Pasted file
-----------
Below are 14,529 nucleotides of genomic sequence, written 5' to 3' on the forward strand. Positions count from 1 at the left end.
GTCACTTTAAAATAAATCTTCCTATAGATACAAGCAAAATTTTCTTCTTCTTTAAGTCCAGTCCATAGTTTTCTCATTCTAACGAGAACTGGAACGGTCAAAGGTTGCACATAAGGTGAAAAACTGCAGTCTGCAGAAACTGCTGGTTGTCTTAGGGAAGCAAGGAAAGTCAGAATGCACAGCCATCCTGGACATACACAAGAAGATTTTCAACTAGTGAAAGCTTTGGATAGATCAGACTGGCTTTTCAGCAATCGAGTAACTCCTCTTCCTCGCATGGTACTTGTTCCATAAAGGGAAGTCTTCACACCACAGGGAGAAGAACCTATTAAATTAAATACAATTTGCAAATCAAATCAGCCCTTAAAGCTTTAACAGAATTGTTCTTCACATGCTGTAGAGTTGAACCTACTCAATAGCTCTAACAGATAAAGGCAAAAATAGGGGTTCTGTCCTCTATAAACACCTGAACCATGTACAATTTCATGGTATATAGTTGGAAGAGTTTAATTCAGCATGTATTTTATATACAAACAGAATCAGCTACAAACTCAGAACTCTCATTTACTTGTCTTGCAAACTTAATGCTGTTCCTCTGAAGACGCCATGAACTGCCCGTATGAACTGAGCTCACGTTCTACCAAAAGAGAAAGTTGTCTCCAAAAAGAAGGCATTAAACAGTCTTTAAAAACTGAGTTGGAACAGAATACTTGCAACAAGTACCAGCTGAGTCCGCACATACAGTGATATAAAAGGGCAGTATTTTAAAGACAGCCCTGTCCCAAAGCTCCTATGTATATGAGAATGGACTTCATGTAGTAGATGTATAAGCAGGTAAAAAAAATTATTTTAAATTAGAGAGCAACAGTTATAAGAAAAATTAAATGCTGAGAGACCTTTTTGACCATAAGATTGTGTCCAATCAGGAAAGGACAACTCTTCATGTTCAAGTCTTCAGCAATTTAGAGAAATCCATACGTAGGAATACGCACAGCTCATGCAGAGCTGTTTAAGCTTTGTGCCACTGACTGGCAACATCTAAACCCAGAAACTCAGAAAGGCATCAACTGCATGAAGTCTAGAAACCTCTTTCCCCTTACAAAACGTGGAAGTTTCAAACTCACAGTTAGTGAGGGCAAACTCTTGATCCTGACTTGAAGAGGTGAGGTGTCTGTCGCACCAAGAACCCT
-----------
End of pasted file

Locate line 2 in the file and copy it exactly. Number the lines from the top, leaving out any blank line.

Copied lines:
GTCACTTTAAAATAAATCTTCCTATAGATACAAGCAAAATTTTCTTCTTCTTTAAGTCCAGTCCATAGTTTTCTCATTCTAACGAGAACTGGAACGGTCAAAGGTTGCACATAAGGTGAAAAACTGCAGTCTGCAGAAACTGCTGGTTGTCTTAGGGAAGCAAGGAAAGTCAGAATGCACAGCCATCCTGGACATACACAAGAAGATTTTCAACTAGTGAAAGCTTTGGATAGATCAGACTGGCTTTTCAGCAATCGAGTAACTCCTCTTCCTCGCATGGTACTTGTTCCATAAAGGGAAGTCTTCACACCACAGGGAGAAGAACCTATTAAATTAAATACAATTTGCAAATCAAATCAGCCCTTAAAGCTTTAACAGAATTGTTCTTCACATGCTGTAGAGTTGAACCTACTCAATAGCTCTAACAGATAAAGGCAAAAATAGGGGTTCTGTCCTCTATAAACACCTGAACCATGTACAATTTCATGGTATATAGTTGGAAGAGTTTAATTCAGCATGTATTTTATATACAAACAGAATCAGCTACAAACTCAGAACTCTCATTTACTTGTCTTGCAAACTTAATGCTGTTCCTCTGAAGACGCCATGAACTGCCCGTATGAACTGAGCTCACGTTCTACCAAAAGAGAAAGTTGTCTCCAAAAAGAAGGCATTAAACAGTCTTTAAAAACTGAGTTGGAACAGAATACTTGCAACAAGTACCAGCTGAGTCCGCACATACAGTGATATAAAAGGGCAGTATTTTAAAGACAGCCCTGTCCCAAAGCTCCTATGTATATGAGAATGGACTTCATGTAGTAGATGTATAAGCAGGTAAAAAAAATTATTTTAAATTAGAGAGCAACAGTTATAAGAAAAATTAAATGCTGAGAGACCTTTTTGACCATAAGATTGTGTCCAATCAGGAAAGGACAACTCTTCATGTTCAAGTCTTCAGCAATTTAGAGAAATCCATACGTAGGAATACGCACAGCTCATGCAGAGCTGTTTAAGCTTTGTGCCACTGACTGGCAACATCTAAACCCAGAAACTCAGAAAGGCATCAACTGCATGAAGTCTAGAAACCTCTTTCCCCTTACAAAACGTGGAAGTTTCAAACTCACAGTTAGTGAGGGCAAACTCTTGATCCTGACTTGAAGAGGTGAGGTGTCTGTCGCACCAAGAACCCT